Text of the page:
And the winner will be the one who can deliver the biggest brown envelope
I am putting my money on Digicel to get a license
Competition has intensified between the remaining telecom companies who are competing for a lucrative license to operate in Myanmar. Many have recently announced how much they intend to spend should they win the bid and are busy advertising their services in local media.
“We have more than 195 million users in 22 countries. The selection committee will see that we can provide an important service in Myanmar if they review our proposal and background history. Some countries we have worked with are rather similar to the Myanmar communication market,” said Mr. Simphiwe Cele, General Manager at MTN, one of the contending companies.
Another contender, Digicel has said they plan to invest US$9 billion if they win the license while France Telecom Orange has announced that they plan to invest US$1 billion in installing communication towers. Upping the stakes, Ooredoo, formerly known as Qtel, has said they would invest US$15 billion to expand their telecommunication services across Myanmar.
Most companies acknowledge that they will have to spend a large amount on infrastructure as Myanmar currently lags behind its ASEAN neighbours in the mobile phone market due to the restrictions placed on telecom communication by the military government in the past. Less than 10 percent of the population currently use mobile phones and experts predict that the market has potential to grow rapidly in coming years.
The Norway based Telenor said they are confident about winning the operator license because they have 35 percent of market shares in Thailand which is a comparable with market in Myanmar. They believe that they have enough experience to win the license.
Many Myanmar citizens are hoping that services provided by the mobile providers will be better if the competition between the companies is intensified. Eleven overseas telecommunication companies are currently waiting for the government to announce the two remaining operator licenses. The announcement is expected on June 27.
Clickety click can be very disruptive!
Teachers in the UK are complaining about the uprise in such behaviour because they cannot concentrate on pressing their own buttons whilst attempting to give lessons in clicking buttons.
One secondary school headmistress, Penelope-Primrose Hyacinth, told a certain tabloid newspaper that comes up in the morning (if you’re lucky) and sinks very deep in the evening, how it is in modern classrooms these days:
“The silence in only interrupted by the irritating sound of communial clicking including the teachers. The only thing that disturbs the clicking sound is the bell ringing for a break, which everybody strangely hears. Then there is a sudden rush outside for a puff on a fag, joint or swallowing pills, but annoyingly the clicking even continues during such activites.”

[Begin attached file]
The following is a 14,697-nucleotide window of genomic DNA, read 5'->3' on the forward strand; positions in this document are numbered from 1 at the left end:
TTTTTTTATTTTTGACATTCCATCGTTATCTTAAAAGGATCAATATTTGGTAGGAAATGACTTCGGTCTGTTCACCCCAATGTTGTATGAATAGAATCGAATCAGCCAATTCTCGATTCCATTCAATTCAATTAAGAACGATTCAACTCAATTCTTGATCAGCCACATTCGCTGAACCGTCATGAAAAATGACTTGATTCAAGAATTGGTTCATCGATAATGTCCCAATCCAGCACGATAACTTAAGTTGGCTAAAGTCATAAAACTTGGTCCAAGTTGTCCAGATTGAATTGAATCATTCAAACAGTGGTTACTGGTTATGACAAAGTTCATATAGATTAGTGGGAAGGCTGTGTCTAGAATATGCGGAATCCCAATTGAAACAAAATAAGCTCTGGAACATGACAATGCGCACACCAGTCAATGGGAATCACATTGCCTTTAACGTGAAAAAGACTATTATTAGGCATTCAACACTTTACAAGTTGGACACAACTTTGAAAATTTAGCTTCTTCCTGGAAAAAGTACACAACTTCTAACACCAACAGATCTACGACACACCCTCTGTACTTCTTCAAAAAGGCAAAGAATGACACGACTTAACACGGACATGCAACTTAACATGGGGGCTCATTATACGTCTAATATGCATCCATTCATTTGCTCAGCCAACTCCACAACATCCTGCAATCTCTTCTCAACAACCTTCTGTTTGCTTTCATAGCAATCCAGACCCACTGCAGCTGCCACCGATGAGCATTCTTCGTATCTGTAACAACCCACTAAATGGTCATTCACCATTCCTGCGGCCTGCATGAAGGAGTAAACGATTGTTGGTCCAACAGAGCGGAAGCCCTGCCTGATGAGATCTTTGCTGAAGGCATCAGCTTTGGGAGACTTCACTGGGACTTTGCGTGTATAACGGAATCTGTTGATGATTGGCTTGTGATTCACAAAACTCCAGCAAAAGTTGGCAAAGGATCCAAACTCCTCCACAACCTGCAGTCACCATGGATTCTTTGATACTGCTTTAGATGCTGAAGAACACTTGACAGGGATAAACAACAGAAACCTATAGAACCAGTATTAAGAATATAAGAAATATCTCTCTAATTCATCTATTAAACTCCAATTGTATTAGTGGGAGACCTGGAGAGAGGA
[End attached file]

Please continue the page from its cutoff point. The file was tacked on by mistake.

Also on the uprise, are parents who are concerned about the disruptive behaviour of their little darlings. Instead of booking themselves in for rehab to kick the habit, they are booking places for their offspring so at least they can spend some quality time together doing something they both enjoy!
More as we click it…
The court has published its reasons for allowing a case to go ahead by two competing consortia who are seeking compensation.
They allege there was fraud and corruption in the way the licence was awarded.
Between them the consortia are taking actions against former minister Michael Lowry, East Telecom, Denis O’Brien, Ireland and the Attorney General.
The State parties secured High Court orders stopping the cases on the grounds of delay, but last July the Supreme Court ruled the actions could go ahead.
Today, they published their reasons.
Mr Justice Adrian Hardiman said the integrity of Ireland as well of the consortia required a trial of their claims of corruption, which they were alleging took the form of bribes.
He said such things, if true, would be utterly disgraceful, destructive of the reputation of both the briber and the person bribed.
If proved, it would be a commercial and political disgrace of the highest order and would disgrace the nation and the State, he said.
The judges said the consortia had been entitled to wait for the outcome of the Moriarty Tribunal before bringing their actions.
Businessman Declan Ganley‘s Comcast International Holdings Incorporated and Persona Digital Telephony Ltd had initiated separate actions in 2001 challenging the licence award and claiming multi-million euro in damages.